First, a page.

Heading into the 2012-13 season, we knew what we were up against: a young, bad Boston College basketball team that had to struggle to go 9-22 with a core of freshmen leading the way coming back for a second round. Expectations had to be tempered, but improvement was required. As non-conference play has officially come to a close for the Boston College Eagles, has this basketball team shown signs of improvement?
The short answer to that question is yes, but it was not pretty getting there.
First, a look at the season expectations as published two months ago with regards to out-of-conference games:
Win a minimum of 9 non-conference games. This is not negotiable. Even bad BC teams during the Al Skinner days won their out-of-conference contests. The Eagles winning only five last year, despite the quality of the opposition not being great, was somewhat excusable. It will not be this year. The Eagles have to start turning some of those losses into wins, especially against teams from low-major conferences.
It is time that Boston College beats Harvard. This team must also take care of the lesser teams on their schedule that they should beat, like Dartmouth, Holy Cross, and New Hampshire. You can forgive them a bit against some of the better teams on the schedule, but by and large, this is not a difficult non-conference slate at all. They will play anywhere from 4 to 6 major-conference teams, and at least three of them stunk last year. The rest are teams that any passable BC team could beat on the right day.
One could probably live with 8-5 outside the conference, but anything below that and we’re treading into some very disappointing territory. It would almost certainly mean that BC lost a couple games they had no business losing.
The Eagles went 8-5, which is close enough to that minimum of nine, but think of some of the games BC lost that would have gotten them to nine or above. One that sticks out like a sore thumb is Bryant — it does not matter how “good” they are relative to their norm, because BC had no business losing to them. There were also a number of scary near-misses and, of course, they lost to Harvard again, but they did something they had not done at all last year: BC got hot.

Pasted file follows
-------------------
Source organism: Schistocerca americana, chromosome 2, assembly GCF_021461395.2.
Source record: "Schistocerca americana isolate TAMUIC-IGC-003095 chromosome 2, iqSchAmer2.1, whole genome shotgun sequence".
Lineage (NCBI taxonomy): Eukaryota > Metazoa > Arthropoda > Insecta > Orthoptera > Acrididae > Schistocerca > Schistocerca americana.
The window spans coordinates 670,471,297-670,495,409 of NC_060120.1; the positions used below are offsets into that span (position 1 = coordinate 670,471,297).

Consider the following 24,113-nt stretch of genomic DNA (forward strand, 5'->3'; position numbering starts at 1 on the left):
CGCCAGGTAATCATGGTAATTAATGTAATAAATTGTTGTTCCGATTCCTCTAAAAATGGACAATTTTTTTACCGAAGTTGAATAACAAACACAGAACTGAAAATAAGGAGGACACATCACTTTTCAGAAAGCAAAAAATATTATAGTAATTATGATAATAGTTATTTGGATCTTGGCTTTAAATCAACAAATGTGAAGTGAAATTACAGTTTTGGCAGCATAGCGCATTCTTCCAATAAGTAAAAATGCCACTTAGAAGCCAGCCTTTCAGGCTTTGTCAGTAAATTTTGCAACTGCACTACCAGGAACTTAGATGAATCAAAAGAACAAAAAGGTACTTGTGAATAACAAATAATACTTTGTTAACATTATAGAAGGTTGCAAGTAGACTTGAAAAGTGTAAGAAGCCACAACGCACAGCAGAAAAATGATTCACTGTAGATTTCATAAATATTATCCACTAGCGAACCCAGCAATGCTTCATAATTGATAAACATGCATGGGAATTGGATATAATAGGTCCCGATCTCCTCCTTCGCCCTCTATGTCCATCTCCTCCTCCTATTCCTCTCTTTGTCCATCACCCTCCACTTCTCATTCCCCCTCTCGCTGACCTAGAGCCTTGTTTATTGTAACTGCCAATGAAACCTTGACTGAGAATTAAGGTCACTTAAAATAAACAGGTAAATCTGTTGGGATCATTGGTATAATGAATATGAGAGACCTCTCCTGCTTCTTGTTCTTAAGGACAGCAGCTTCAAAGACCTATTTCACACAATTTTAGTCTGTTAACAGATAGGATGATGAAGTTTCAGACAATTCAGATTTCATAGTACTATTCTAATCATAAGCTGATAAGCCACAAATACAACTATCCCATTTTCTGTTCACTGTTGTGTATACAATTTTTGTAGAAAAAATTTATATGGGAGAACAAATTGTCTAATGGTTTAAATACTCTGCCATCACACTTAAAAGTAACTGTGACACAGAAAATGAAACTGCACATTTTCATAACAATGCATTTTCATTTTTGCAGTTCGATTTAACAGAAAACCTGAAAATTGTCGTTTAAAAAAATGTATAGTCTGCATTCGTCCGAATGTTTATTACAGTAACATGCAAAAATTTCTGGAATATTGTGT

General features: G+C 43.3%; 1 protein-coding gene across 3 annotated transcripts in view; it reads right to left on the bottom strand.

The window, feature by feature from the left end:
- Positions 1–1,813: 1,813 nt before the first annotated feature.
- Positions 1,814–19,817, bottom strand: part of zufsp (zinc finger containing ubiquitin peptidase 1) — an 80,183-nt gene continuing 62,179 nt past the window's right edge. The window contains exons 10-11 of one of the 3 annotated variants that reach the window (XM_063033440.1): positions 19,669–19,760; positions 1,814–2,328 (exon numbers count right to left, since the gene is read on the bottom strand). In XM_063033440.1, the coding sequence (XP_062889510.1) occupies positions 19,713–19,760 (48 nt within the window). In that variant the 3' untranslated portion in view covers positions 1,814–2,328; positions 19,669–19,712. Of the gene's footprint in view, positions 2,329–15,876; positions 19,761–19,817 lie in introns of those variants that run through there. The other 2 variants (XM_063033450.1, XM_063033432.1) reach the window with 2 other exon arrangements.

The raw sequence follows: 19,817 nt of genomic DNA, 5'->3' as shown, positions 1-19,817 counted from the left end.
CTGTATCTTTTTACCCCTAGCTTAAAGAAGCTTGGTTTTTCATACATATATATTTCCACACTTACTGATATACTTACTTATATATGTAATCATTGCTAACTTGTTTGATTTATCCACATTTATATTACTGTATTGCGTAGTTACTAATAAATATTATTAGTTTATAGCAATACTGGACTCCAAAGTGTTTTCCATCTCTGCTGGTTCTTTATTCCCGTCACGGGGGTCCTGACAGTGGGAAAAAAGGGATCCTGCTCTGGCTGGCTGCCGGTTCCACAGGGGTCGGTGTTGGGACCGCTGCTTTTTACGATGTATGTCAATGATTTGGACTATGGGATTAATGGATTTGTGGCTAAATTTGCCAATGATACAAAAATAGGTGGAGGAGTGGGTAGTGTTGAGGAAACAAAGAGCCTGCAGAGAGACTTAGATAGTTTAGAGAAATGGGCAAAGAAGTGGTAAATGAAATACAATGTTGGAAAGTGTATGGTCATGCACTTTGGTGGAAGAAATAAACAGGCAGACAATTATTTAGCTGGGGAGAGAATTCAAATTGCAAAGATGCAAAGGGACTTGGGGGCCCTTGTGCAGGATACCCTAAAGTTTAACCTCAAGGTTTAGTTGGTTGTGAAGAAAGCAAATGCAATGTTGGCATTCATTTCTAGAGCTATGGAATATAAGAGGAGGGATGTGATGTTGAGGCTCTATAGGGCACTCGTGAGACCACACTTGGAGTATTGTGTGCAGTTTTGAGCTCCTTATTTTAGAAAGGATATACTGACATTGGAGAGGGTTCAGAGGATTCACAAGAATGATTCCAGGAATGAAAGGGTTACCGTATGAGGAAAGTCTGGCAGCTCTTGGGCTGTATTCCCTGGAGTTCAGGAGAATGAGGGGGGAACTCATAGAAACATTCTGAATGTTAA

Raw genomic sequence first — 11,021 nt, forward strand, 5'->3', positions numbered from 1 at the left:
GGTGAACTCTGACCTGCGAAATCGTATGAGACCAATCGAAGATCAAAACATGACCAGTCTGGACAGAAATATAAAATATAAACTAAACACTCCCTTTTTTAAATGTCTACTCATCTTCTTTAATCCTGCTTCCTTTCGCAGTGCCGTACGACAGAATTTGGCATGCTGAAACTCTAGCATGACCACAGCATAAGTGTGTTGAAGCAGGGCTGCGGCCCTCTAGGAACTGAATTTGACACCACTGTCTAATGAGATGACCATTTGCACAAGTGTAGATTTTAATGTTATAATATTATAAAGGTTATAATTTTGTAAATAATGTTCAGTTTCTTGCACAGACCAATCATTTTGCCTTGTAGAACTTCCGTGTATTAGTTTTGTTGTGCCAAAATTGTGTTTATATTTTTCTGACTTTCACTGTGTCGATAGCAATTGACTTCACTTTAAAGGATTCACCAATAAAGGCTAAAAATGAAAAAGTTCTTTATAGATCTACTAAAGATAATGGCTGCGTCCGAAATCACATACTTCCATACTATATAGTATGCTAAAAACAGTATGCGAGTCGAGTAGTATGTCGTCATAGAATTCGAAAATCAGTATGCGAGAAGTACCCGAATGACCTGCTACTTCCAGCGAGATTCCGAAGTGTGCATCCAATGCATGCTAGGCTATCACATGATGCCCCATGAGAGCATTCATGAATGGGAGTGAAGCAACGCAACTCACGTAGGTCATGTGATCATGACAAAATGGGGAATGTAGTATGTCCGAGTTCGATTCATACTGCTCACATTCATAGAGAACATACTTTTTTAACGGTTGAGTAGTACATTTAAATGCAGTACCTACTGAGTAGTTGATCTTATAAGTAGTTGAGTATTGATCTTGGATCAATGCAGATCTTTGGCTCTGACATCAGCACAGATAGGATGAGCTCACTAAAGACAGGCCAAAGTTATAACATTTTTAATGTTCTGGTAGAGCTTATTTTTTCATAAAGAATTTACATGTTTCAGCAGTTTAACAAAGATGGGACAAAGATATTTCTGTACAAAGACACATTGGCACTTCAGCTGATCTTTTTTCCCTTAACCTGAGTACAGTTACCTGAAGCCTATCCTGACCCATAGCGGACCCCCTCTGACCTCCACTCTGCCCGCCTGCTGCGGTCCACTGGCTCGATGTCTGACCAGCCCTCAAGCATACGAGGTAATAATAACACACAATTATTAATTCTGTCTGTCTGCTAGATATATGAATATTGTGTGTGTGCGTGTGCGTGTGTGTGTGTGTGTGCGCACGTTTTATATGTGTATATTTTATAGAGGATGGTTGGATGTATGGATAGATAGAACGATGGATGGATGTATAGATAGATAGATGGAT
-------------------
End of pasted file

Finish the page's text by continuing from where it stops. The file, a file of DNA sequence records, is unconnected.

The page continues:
Everything seemed to change about two weeks ago when Providence came to Conte Forum. Boston College played their best game of the season in staring down a more talented major-conference opponent, claiming the win and getting above .500 on the season. We’ve mentioned the Florida State game last season and compared it to this, but there are two key differences: (1) FSU was ranked, Providence is not, but both were talented teams that were expected to win handily, and (2) BC built momentum off of the Providence win, but did not off of the FSU win.
BC beating the Friars in December was their best win since that Seminoles game in February, but thanks to relatively light scheduling and an increase in team confidence, they have not lost since. In a way, the FSU game last season counted for very little because the Eagles essentially didn’t win another game thereafter, but this team has managed to keep it going. That is a very encouraging development; it does not mean that BC will blaze through ACC play, but it does mean that things are finally trending in the right direction.
Make no mistake: the Providence game salvaged the non-conference slate. Expectations of a win heading into the contest were slim, especially after they had just lost to Harvard and barely beaten St. Francis and New Hampshire in their previous three games, but Providence showed that the Eagles could put together 40 solid minutes of basketball. Since then, BC has dispensed with their opposition without too much of a problem and now ride a 5-game win streak into ACC play; the last time BC had won a fifth-consecutive game was in December 2010.
Overall, there is still much work to be done in getting this team competitive in ACC play, but aside from some nasty bumps in the road, Boston College held together and managed an acceptable 8-5 record outside the conference. That’s not going to be good enough in future seasons, but considering where BC was last season, it’s more than enough for now to prove that the Eagles are making progress.